Over the last few years, there has been a growing interest in “destination branding” (called “community branding” in some instances) as communities, cities, states and even countries seek competitive advantages to attract tourists, talent, jobs and funding.
In practice, branding a place isn’t much different than branding a product. Those who specialize in destination branding work to understand the unique assets and values of a community “brand” and then create a strategy designed to build awareness and equity for that brand.
As audio branding strategists, we’re always attempting to think outside the (boom)box. Which is probably why we find the idea of applying principles of strategic audio branding to the destination branding model an interesting proposition. Product sound (or in this case, “place” sound) is certainly the domain of audio branding. Of course, that realization begs a few questions:
- Does the destination have a unique sound of its own?
- Are there audio associations that create positive or negative thoughts or feelings about the destination?
- Are there new ways to use technology to communicate a destination’s audio brand?
- How can sound be used to encourage personal interaction with, and connection to, the destination?
- How do we measure the ROI of an audio branding strategy in the context of destination branding?
If you’re interested in exploring the intersection of audio branding and destination branding, you might start by considering a few recent examples of the creative application of audio/location associations:
SOUNDS OF HAMBURG: While not specifically designed to promote a destination, the City of Hamburg certainly benefited from the “Sounds of Hamburg” campaign, developed to promote The Philharmonic Orchestra of Hamburg, Germany. Using original compositions, symphony performances and a unique webcam motion tracking technology, the campaign took home a coveted Gold Cyber Lion at the Cannes International Advertising Festival in 2010, generated multiple awards in other categories, engaged visitors and generated a media buzz . It was accompanied by another event, “The Concert for the People”, which cost 12,000 Euro to execute but generated a media value worth 2.5 million Euros.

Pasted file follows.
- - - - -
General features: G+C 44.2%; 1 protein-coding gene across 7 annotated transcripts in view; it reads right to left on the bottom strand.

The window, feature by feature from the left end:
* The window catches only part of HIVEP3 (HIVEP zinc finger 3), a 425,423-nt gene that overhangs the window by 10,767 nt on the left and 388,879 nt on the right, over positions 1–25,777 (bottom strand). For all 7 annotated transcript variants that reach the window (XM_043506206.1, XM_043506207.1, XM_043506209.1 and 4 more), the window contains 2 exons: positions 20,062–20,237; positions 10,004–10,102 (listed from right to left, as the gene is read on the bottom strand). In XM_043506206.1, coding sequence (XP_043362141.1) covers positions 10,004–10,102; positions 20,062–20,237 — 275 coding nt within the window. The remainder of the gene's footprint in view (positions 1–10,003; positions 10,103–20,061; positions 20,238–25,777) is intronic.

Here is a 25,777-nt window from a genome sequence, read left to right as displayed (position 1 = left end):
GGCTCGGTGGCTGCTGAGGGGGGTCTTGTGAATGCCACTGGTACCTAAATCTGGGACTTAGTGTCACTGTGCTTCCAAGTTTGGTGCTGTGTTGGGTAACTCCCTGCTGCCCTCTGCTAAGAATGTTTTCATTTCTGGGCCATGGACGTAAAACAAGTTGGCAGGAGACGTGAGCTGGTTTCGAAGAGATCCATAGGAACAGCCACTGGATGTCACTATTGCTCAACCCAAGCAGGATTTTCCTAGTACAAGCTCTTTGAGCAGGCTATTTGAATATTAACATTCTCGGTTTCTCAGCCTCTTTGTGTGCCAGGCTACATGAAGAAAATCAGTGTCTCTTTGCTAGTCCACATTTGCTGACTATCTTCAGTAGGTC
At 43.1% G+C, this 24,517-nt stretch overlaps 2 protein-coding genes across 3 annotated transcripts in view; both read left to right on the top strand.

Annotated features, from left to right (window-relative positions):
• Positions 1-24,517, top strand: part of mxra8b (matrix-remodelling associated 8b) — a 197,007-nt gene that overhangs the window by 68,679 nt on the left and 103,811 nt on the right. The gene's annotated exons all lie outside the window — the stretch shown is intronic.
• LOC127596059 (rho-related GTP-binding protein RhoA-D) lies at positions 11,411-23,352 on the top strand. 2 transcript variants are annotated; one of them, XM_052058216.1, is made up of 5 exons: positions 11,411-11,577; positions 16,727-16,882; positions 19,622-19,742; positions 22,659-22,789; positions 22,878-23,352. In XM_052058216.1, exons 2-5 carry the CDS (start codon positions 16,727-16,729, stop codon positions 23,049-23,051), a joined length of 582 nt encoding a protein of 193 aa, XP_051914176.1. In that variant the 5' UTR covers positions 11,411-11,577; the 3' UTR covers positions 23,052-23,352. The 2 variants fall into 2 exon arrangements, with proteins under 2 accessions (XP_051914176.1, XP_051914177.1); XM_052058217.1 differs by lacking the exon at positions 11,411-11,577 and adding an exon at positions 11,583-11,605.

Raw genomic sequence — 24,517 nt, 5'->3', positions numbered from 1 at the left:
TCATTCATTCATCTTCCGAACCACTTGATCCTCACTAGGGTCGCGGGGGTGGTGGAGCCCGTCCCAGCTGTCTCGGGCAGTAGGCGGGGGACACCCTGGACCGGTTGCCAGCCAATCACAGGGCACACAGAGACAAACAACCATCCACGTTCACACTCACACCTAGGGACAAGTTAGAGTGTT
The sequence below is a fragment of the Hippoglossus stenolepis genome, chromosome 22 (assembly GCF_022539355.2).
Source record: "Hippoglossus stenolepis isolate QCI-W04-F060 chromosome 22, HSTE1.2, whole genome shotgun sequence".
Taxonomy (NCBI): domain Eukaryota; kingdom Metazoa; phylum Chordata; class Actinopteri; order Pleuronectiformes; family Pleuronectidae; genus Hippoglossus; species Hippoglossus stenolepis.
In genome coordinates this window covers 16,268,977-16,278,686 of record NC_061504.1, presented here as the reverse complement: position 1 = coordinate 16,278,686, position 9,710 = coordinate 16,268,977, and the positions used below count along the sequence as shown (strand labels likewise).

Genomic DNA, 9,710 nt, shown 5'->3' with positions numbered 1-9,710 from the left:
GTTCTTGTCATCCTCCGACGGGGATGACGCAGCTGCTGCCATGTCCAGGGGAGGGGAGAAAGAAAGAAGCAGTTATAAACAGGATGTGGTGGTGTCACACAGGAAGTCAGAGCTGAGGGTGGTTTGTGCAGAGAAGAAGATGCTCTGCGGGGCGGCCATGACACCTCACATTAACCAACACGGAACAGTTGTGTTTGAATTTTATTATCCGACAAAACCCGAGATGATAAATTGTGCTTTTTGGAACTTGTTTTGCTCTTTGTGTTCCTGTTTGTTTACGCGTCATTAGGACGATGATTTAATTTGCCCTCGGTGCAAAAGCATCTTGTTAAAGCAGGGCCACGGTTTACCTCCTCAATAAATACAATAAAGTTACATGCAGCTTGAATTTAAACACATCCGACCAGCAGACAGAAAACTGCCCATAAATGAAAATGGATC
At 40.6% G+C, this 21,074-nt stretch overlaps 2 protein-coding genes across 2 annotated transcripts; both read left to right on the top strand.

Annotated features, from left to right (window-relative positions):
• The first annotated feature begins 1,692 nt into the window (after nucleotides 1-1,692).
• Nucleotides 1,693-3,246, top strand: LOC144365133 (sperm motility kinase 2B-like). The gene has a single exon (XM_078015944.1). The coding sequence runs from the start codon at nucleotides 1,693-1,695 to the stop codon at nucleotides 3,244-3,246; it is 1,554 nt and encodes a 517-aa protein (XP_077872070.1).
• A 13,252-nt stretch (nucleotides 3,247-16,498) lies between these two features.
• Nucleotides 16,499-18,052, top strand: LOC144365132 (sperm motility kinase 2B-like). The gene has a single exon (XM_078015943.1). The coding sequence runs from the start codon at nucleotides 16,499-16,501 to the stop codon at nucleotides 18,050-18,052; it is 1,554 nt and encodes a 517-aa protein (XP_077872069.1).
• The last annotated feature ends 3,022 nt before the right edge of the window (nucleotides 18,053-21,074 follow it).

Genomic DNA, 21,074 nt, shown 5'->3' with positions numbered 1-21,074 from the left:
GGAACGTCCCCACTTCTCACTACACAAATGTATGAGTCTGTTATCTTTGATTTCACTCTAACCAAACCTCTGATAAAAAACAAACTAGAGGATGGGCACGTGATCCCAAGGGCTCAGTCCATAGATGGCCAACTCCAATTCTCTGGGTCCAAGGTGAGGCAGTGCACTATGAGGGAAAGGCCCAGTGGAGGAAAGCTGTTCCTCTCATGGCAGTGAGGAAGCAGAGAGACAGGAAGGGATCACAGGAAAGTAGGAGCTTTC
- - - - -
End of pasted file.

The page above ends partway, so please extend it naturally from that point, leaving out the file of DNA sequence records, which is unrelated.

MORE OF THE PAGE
MARKER/MUSIC: Another interesting location based sound approach is that of marker/music, the creative invention of composer Darren Solomon, the students and faculty of Northern State University, and members of the community of Aberdeen, South Dakota. Building on his previous experimental work, Solomon and his team of students collected a series of audio/video shorts from around the city of Aberdeen and placed them on a Google map with markers that corresponded with points in the city where the video footage had been shot. By clicking on the markers, the videos can be launched and played in any sequence, creating a unique auditory and visual experience of a shared moment of creativity between the community and the viewer.
LISTEN LOCAL: When thinking about the various audio “touchpoints” available for use in audio branding, one obvious place to consider is a branded on-hold loop. That’s precisely what Sam Adams, the Mayor of Portland, Oregon did when he partnered with local music licensing company Rumblefish. Working together, the City of Portland and Rumblefish created the Listen Local program. The program is unique not only in its use of local acts to create on-hold loops, but also because it enlists volunteers from the city to be part of a Community Listening Panel to participate in the selection of the music to be used. Listen Local empowers local talent and local music lovers to work together to create a unique audio branding experience for anyone one who connects with the City or Portland by phone.
It’s important to remember that as innovative as these examples are, the techniques themselves could prove to be nothing more than gimmicks if they aren’t part of a clearly defined audio branding strategy. It is imperative that all the expressions of brand identity (e.g. verbal, visual, audio) be aligned to form a congruent expression of the brand they represent, whether that brand be a product or a place. It’s not only about finding the dots, but connecting them, too.
Do you have any examples of the innovative use of sound in destination branding?
Let us know! We’re listening…
Update: Here’s another amazing example of the use of sound in destination branding, this time from Google Maps. “Night Walk in Marseille” is an immersive guided night time tour of Marseille, featuring video, music and sound design. The UI is elegant, and the resulting experience is totally engaging.